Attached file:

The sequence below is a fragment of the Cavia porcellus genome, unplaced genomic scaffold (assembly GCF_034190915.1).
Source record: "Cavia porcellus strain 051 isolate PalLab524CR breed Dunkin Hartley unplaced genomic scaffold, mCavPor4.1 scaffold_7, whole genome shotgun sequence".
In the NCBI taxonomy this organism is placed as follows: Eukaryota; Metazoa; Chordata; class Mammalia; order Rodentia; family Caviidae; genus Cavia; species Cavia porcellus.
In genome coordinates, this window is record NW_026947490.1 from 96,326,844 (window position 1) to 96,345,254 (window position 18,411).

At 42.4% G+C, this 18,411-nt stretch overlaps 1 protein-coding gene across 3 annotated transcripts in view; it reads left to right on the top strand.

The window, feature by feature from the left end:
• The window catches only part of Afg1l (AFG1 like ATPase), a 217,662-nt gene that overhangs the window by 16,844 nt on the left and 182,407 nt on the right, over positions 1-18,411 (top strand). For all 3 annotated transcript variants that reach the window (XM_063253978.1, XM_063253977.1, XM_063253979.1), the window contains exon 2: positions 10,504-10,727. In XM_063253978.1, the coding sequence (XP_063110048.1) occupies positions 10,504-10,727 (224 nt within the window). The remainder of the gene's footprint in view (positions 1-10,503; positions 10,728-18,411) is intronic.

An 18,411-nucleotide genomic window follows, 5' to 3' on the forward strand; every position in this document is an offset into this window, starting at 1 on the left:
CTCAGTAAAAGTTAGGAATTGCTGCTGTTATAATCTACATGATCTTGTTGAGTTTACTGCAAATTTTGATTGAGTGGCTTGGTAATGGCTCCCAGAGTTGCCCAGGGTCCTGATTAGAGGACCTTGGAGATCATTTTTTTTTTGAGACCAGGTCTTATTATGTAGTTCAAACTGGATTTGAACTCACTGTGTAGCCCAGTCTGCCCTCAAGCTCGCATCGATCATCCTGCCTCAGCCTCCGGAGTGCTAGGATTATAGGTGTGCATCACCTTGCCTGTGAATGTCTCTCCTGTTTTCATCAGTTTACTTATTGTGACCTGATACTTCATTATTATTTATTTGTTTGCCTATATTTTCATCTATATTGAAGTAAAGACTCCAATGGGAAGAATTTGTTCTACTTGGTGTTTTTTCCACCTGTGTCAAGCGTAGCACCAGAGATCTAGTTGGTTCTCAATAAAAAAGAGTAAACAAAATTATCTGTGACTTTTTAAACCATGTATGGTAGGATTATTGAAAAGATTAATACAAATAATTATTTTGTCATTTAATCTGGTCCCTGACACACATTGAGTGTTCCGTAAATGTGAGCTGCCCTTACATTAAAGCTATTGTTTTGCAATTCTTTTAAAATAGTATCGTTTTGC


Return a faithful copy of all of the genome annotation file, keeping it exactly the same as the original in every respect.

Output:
The sequence below is a fragment of the Cavia porcellus genome, unplaced genomic scaffold (assembly GCF_034190915.1).
Source record: "Cavia porcellus strain 051 isolate PalLab524CR breed Dunkin Hartley unplaced genomic scaffold, mCavPor4.1 scaffold_7, whole genome shotgun sequence".
In the NCBI taxonomy this organism is placed as follows: Eukaryota; Metazoa; Chordata; class Mammalia; order Rodentia; family Caviidae; genus Cavia; species Cavia porcellus.
In genome coordinates, this window is record NW_026947490.1 from 96,326,844 (window position 1) to 96,345,254 (window position 18,411).

At 42.4% G+C, this 18,411-nt stretch overlaps 1 protein-coding gene across 3 annotated transcripts in view; it reads left to right on the top strand.

The window, feature by feature from the left end:
• The window catches only part of Afg1l (AFG1 like ATPase), a 217,662-nt gene that overhangs the window by 16,844 nt on the left and 182,407 nt on the right, over positions 1-18,411 (top strand). For all 3 annotated transcript variants that reach the window (XM_063253978.1, XM_063253977.1, XM_063253979.1), the window contains exon 2: positions 10,504-10,727. In XM_063253978.1, the coding sequence (XP_063110048.1) occupies positions 10,504-10,727 (224 nt within the window). The remainder of the gene's footprint in view (positions 1-10,503; positions 10,728-18,411) is intronic.

An 18,411-nucleotide genomic window follows, 5' to 3' on the forward strand; every position in this document is an offset into this window, starting at 1 on the left:
CTCAGTAAAAGTTAGGAATTGCTGCTGTTATAATCTACATGATCTTGTTGAGTTTACTGCAAATTTTGATTGAGTGGCTTGGTAATGGCTCCCAGAGTTGCCCAGGGTCCTGATTAGAGGACCTTGGAGATCATTTTTTTTTTGAGACCAGGTCTTATTATGTAGTTCAAACTGGATTTGAACTCACTGTGTAGCCCAGTCTGCCCTCAAGCTCGCATCGATCATCCTGCCTCAGCCTCCGGAGTGCTAGGATTATAGGTGTGCATCACCTTGCCTGTGAATGTCTCTCCTGTTTTCATCAGTTTACTTATTGTGACCTGATACTTCATTATTATTTATTTGTTTGCCTATATTTTCATCTATATTGAAGTAAAGACTCCAATGGGAAGAATTTGTTCTACTTGGTGTTTTTTCCACCTGTGTCAAGCGTAGCACCAGAGATCTAGTTGGTTCTCAATAAAAAAGAGTAAACAAAATTATCTGTGACTTTTTAAACCATGTATGGTAGGATTATTGAAAAGATTAATACAAATAATTATTTTGTCATTTAATCTGGTCCCTGACACACATTGAGTGTTCCGTAAATGTGAGCTGCCCTTACATTAAAGCTATTGTTTTGCAATTCTTTTAAAATAGTATCGTTTTGC